Mayor Sly James doesn’t want ‘idiots’ ruining his city

03/24/2014 2:52 PM

03/24/2014 7:26 PM

Mayor Sly James had a favorite word Monday for people misbehaving badly: idiots.

And while name-calling isn’t always productive, you could sense the frustration in James’ attitude as he delivered his

mostly upbeat State of the City speech

at Park Hill High School.

In each instance he used the term, Kansas City’s mayor was right on.

• In the first case, he was talking about a (probably doomed) Missouri General Assembly bill that would “require universal background checks before a gun can be purchased, and the mandatory reporting of lost or stolen handguns.”

The mayor added, in a nod to over-the-top Second Amendment boosters and NRA gun lovers:

“Nothing we propose limits the rights of reasonable, law-abiding citizens from owning guns, but we just might keep some idiot with an illegal gun from gunning down three-year-olds in their homes.”

• In the second case, he was talking about how the work of the Kansas City No Violence Alliance could help reduce crime in the urban core, thanks to the help of a federal grant.

“Dedicating these resources to the Prospect Corridor will help return that area to the family-centered, vibrant place I remember from my childhood. KC NoVA is working and it’s the right strategy for dealing with criminals and criminal behavior, but it will take time to combat a problem that has taken decades to get to this level.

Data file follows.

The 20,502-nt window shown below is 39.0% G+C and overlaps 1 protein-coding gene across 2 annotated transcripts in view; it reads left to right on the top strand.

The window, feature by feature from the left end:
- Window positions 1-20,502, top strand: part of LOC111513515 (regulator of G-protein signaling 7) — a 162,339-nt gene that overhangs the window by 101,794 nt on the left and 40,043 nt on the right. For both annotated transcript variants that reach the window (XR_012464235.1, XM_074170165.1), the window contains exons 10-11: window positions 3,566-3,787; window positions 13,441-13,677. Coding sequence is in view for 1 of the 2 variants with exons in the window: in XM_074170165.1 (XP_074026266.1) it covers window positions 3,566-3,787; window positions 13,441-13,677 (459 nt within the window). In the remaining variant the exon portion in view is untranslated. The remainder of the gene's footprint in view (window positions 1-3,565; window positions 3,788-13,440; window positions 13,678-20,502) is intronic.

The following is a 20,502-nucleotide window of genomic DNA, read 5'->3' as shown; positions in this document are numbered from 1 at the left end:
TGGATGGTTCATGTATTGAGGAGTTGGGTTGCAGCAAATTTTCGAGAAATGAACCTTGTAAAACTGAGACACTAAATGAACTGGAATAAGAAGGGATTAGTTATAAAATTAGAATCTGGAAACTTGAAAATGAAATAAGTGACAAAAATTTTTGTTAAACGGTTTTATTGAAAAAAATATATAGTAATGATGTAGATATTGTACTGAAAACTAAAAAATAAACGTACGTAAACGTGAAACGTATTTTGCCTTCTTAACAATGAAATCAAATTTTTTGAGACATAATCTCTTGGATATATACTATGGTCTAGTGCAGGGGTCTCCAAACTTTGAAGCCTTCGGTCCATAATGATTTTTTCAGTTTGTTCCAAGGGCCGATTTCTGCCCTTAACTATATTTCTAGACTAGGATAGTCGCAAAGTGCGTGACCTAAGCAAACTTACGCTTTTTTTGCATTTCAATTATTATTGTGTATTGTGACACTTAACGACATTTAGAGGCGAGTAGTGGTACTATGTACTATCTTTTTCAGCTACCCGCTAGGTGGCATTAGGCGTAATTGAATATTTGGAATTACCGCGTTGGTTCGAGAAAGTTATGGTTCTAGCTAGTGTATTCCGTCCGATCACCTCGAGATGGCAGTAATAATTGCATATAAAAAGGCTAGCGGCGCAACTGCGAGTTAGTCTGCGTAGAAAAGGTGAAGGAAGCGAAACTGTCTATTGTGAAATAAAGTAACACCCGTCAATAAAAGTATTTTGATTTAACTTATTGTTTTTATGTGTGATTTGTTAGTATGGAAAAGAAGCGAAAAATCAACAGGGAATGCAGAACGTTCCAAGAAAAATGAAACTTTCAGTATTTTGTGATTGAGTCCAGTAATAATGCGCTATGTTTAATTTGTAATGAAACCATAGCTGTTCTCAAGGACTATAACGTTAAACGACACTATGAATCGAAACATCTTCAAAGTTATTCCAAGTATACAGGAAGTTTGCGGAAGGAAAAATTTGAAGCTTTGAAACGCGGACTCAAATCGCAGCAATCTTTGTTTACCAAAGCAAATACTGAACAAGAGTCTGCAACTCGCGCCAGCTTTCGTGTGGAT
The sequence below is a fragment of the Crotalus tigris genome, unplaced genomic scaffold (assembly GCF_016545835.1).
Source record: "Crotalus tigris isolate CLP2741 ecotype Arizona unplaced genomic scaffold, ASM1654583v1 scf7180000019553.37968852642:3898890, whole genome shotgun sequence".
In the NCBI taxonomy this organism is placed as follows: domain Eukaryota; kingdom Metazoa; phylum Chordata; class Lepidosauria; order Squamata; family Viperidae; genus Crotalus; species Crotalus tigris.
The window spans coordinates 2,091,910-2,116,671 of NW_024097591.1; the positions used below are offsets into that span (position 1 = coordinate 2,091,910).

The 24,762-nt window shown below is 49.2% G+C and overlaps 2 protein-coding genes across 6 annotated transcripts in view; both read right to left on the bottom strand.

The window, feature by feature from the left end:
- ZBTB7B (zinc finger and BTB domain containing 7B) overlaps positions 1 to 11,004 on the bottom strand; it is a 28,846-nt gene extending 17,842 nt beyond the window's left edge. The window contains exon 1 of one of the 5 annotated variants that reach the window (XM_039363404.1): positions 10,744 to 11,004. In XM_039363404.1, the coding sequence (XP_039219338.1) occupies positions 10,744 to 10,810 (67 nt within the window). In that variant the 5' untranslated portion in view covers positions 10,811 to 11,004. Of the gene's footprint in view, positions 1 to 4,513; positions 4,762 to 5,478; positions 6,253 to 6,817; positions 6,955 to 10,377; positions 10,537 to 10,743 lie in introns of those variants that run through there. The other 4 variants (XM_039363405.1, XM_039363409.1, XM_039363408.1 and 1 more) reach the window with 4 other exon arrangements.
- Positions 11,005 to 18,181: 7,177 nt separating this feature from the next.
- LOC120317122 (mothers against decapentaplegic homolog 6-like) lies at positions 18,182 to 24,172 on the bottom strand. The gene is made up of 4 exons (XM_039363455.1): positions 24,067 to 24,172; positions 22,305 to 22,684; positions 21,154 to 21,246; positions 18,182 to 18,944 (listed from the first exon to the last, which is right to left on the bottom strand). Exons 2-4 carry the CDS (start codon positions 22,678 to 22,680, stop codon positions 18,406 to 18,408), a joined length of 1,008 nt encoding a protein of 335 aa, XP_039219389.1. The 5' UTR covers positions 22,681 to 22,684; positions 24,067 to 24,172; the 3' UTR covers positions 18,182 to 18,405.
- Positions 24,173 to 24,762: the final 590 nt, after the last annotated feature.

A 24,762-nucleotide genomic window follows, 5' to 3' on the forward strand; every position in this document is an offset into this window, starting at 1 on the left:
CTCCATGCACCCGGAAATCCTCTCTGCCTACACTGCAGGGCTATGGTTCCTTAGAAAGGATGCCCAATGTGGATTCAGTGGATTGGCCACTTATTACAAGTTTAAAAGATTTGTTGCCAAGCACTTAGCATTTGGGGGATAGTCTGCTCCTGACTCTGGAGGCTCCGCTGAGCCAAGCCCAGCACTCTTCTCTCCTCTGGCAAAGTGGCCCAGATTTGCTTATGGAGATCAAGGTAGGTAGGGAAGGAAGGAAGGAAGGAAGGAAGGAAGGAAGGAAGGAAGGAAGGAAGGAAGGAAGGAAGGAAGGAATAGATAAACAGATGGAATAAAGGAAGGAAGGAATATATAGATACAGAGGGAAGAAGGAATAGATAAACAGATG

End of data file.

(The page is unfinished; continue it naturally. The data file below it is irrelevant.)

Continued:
“But it certainly would help if we could take illegal guns out of the hands of idiots.”

• Finally, the mayor talked about the recent problems that young kids have caused while milling about on the Country Club Plaza and, last week, fighting at the Kansas City Zoo, an incident that included reported shots of gunfire.

“We need parents, churches, nonprofits, and anyone who cares about the future our city, to step up to help us stop the senseless acts perpetrated by a small minority of idiots we’ve seen on the Plaza, last week at the zoo, and up north where for no apparent reason, cars were randomly vandalized in neighborhoods.

“The city is not a babysitter. But under my watch, we will act in partnership with others to be a catalyst for community support for our young people.”

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